Centrist Democratic senators are threatening to block an effort to
raise the federal debt limit unless Congress commits to a
deficit-reduction task force.
At least 10 senators, led by Budget Committee Chairman Kent Conrad (D-N.D.), say they will torpedo the must-pass legislation, which would give the Obama administration more than $1.5 trillion in loans that officials say they need to get through 2010, unless leaders agree to the bipartisan fiscal task force. The task force would have authority to force congressional votes to cut soaring federal deficits.
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The centrist Democrats are at odds with Democratic leaders such as Speaker Nancy Pelosi (Calif.), who has opposed creating such a panel because it would take power out of the hands of the broader Congress.
But the budget-minded centrists have their leaders and the Obama administration in a tough position because the government is starved for cash to pay its mounting obligations.
“Treasury has told me directly that they can’t get past Dec. 31 without some extension of the debt limit,” Conrad said.
Conrad and Sen. Judd Gregg (N.H.), the ranking Republican on the Budget panel, unveiled their proposal to create a bipartisan fiscal task force on Wednesday.
The budget-cutting panel would be created by statute and would consist of 18 members: 10 Democrats and 8 Republicans serving in Congress or the administration.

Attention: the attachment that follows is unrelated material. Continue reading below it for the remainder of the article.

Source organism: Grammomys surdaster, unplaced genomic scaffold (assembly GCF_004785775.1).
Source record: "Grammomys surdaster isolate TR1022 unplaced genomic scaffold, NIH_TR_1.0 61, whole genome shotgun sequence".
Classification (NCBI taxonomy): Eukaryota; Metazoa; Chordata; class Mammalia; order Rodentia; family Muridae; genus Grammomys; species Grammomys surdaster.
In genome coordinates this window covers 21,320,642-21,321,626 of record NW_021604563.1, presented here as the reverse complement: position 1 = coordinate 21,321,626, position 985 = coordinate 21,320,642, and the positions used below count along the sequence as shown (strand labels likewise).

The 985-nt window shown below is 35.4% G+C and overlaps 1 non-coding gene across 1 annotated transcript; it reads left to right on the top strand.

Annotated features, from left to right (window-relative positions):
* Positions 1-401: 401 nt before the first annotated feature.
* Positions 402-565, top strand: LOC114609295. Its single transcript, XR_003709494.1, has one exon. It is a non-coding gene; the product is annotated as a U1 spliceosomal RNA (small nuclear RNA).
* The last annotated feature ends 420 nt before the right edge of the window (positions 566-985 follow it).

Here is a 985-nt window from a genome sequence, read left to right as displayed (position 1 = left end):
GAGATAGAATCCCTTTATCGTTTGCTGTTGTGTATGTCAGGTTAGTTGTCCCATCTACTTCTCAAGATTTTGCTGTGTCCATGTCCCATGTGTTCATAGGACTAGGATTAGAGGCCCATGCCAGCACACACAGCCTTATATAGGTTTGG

They would be tasked with addressing the “unsustainable long-term fiscal imbalance” and would have broad power to cut programs or raise taxes to cut the federal deficit.
Fourteen of the commission’s 18 members must agree to a report that would be submitted for a vote in the Senate and House after the 2010 election. Under the legislation proposed by Conrad and Gregg, the cost-cutting recommendations would receive fast-track consideration in both chambers and would not be subject to amendment.
Twenty-four senators have co-sponsored the proposal to create the budget task force: nine Democrats, 14 Republicans, and one Independent, Sen. Joe Lieberman (Conn.).
“What we have outlined here has the best prospects of success but what is absolutely essential is that there be a special process, that it be bipartisan and that it lead to an assured vote on the work product of the task force,” Conrad said.
Conrad said lawmakers would allow short-term extensions of the debt limit so the government does not default on its debt. But Conrad made clear they would not vote to approve a long-term extension of the debt-limit.
“Many of our group have said very clearly they’re not going to agree to a debt limit extension without something like this being included,” he said.
Administration officials have told Conrad they expect to need more than $1.5 trillion in debt authority to get through next year.
A Congressional Budget Office estimate released in August estimated a $1.38 trillion federal deficit for 2010.